Amanda Morris, College Professor, Writer, Advisor, Writing Coach

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I applaud my peers' responses here and I will add this: Perpetuating divisiveness between college professors and high school teachers is counterproductive. One of my peers suggested that many tenured college profs make about $75,000 a year, and that is true. In fact, many of us make less. Those who work for research universities might (emphasis on might) make a little more than those profs who work for teaching universities, but pay for ALL educators is rather abysmal in America today. And salaries aside, general attitudes toward educators is even worse - the assumption is that highly educated, subject matter experts who not only teach, but also perform myriad other necessary tasks to keep the system functioning are somehow not worth what they make. This is a problematic mindset because it hurts all of us who have thrown our lot in with an education system that struggles with parity, equity, diversity, fairness, bullying, and so many other problems that the educators are expected to manage (even though we aren't trained to do so). And that divisive mindset ultimately hurts the students that we all seek to help. Please know that all people who become educators in America absolutely earn whatever they make.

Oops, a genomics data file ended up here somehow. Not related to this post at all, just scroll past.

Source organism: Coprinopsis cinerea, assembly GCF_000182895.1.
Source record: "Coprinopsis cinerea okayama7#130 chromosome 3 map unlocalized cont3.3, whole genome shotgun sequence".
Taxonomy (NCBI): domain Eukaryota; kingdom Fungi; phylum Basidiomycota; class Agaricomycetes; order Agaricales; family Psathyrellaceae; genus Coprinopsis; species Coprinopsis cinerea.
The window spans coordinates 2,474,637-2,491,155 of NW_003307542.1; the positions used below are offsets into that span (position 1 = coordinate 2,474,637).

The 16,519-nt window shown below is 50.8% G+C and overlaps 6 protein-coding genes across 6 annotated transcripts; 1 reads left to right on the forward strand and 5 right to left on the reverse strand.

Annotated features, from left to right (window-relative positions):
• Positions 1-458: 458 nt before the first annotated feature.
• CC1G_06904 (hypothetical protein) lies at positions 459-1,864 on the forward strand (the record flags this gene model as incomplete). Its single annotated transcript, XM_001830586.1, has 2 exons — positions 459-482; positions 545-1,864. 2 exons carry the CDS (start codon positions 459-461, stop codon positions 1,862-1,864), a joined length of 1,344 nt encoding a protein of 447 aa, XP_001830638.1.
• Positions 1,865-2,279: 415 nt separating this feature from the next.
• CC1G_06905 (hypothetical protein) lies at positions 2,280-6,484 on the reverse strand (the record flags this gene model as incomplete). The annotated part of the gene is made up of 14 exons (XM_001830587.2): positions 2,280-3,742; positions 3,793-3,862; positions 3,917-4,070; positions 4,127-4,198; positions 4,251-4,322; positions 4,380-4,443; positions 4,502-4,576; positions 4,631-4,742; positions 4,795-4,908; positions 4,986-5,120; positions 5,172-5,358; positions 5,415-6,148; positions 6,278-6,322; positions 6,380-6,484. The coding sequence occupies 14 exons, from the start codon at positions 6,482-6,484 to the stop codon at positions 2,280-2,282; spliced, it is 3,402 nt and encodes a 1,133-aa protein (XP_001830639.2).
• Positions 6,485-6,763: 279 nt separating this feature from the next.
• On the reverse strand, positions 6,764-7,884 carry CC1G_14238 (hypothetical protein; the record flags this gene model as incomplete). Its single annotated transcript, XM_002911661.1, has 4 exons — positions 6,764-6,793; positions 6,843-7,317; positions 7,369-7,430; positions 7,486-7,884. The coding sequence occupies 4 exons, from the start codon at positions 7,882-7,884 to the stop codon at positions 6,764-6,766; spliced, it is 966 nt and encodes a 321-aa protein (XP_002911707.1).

Calvin Olsen, College Professor, Poet, and Editor

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Lisa is, as usual, right on with her response. I'd really like to drive home the difference between secondary school teachers and college professors in terms of education and areas of expertise.

I don't think anyone who honestly knows how hard teachers work on all levels would argue that any of them are paid enough, but many college professors--particularly those fortunate enough to gain and maintain tenure--have dedicated years to the study of their particular area. A terminal degree (which means the highest degree in a given field, like a PhD) is given to someone who has produced literature specific to their field at a level above and beyond the four-year degree given by universities. One way to think about it is to consider the textbooks used in high school and college. People with terminal degrees--college professors--write these texts. The prestige comes from producing that text and having thousands of students learn from it. That's not to say a high school teacher couldn't write a textbook, but most secondary-level teachers have such an overwhelming in-class workload that they are unable or unwilling to continue adding new ideas and texts to their field in addition to teaching in their classroom.